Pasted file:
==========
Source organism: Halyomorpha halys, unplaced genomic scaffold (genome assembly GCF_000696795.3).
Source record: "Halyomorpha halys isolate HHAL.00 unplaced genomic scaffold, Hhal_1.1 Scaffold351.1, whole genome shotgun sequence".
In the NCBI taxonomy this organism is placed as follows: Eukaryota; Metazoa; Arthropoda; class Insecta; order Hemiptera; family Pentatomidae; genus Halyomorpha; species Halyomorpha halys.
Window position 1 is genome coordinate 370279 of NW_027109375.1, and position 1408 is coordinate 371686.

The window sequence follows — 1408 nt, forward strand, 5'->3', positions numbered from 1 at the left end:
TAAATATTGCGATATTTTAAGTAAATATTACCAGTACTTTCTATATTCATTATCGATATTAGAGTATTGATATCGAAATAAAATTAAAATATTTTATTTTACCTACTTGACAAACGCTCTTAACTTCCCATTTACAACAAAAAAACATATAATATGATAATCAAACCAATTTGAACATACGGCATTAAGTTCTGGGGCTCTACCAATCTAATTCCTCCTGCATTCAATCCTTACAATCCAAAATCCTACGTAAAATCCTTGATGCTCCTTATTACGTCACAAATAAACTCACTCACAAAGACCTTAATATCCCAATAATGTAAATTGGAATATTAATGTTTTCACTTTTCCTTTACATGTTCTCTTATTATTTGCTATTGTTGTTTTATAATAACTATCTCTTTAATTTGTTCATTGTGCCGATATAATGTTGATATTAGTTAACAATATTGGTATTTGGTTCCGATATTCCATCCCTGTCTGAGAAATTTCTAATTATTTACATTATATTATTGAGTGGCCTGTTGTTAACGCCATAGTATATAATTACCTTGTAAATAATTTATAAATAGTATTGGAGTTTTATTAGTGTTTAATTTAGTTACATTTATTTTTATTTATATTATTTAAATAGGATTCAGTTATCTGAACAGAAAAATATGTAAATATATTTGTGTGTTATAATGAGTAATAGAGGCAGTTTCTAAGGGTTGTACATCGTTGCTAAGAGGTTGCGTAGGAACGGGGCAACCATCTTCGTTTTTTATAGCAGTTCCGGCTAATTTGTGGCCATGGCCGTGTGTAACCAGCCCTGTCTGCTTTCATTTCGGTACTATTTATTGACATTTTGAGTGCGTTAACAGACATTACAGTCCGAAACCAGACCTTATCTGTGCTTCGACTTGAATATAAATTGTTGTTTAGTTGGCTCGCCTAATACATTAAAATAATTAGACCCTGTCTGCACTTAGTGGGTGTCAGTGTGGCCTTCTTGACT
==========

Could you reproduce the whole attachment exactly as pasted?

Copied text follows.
Source organism: Halyomorpha halys, unplaced genomic scaffold (genome assembly GCF_000696795.3).
Source record: "Halyomorpha halys isolate HHAL.00 unplaced genomic scaffold, Hhal_1.1 Scaffold351.1, whole genome shotgun sequence".
In the NCBI taxonomy this organism is placed as follows: Eukaryota; Metazoa; Arthropoda; class Insecta; order Hemiptera; family Pentatomidae; genus Halyomorpha; species Halyomorpha halys.
Window position 1 is genome coordinate 370279 of NW_027109375.1, and position 1408 is coordinate 371686.

The window sequence follows — 1408 nt, forward strand, 5'->3', positions numbered from 1 at the left end:
TAAATATTGCGATATTTTAAGTAAATATTACCAGTACTTTCTATATTCATTATCGATATTAGAGTATTGATATCGAAATAAAATTAAAATATTTTATTTTACCTACTTGACAAACGCTCTTAACTTCCCATTTACAACAAAAAAACATATAATATGATAATCAAACCAATTTGAACATACGGCATTAAGTTCTGGGGCTCTACCAATCTAATTCCTCCTGCATTCAATCCTTACAATCCAAAATCCTACGTAAAATCCTTGATGCTCCTTATTACGTCACAAATAAACTCACTCACAAAGACCTTAATATCCCAATAATGTAAATTGGAATATTAATGTTTTCACTTTTCCTTTACATGTTCTCTTATTATTTGCTATTGTTGTTTTATAATAACTATCTCTTTAATTTGTTCATTGTGCCGATATAATGTTGATATTAGTTAACAATATTGGTATTTGGTTCCGATATTCCATCCCTGTCTGAGAAATTTCTAATTATTTACATTATATTATTGAGTGGCCTGTTGTTAACGCCATAGTATATAATTACCTTGTAAATAATTTATAAATAGTATTGGAGTTTTATTAGTGTTTAATTTAGTTACATTTATTTTTATTTATATTATTTAAATAGGATTCAGTTATCTGAACAGAAAAATATGTAAATATATTTGTGTGTTATAATGAGTAATAGAGGCAGTTTCTAAGGGTTGTACATCGTTGCTAAGAGGTTGCGTAGGAACGGGGCAACCATCTTCGTTTTTTATAGCAGTTCCGGCTAATTTGTGGCCATGGCCGTGTGTAACCAGCCCTGTCTGCTTTCATTTCGGTACTATTTATTGACATTTTGAGTGCGTTAACAGACATTACAGTCCGAAACCAGACCTTATCTGTGCTTCGACTTGAATATAAATTGTTGTTTAGTTGGCTCGCCTAATACATTAAAATAATTAGACCCTGTCTGCACTTAGTGGGTGTCAGTGTGGCCTTCTTGACT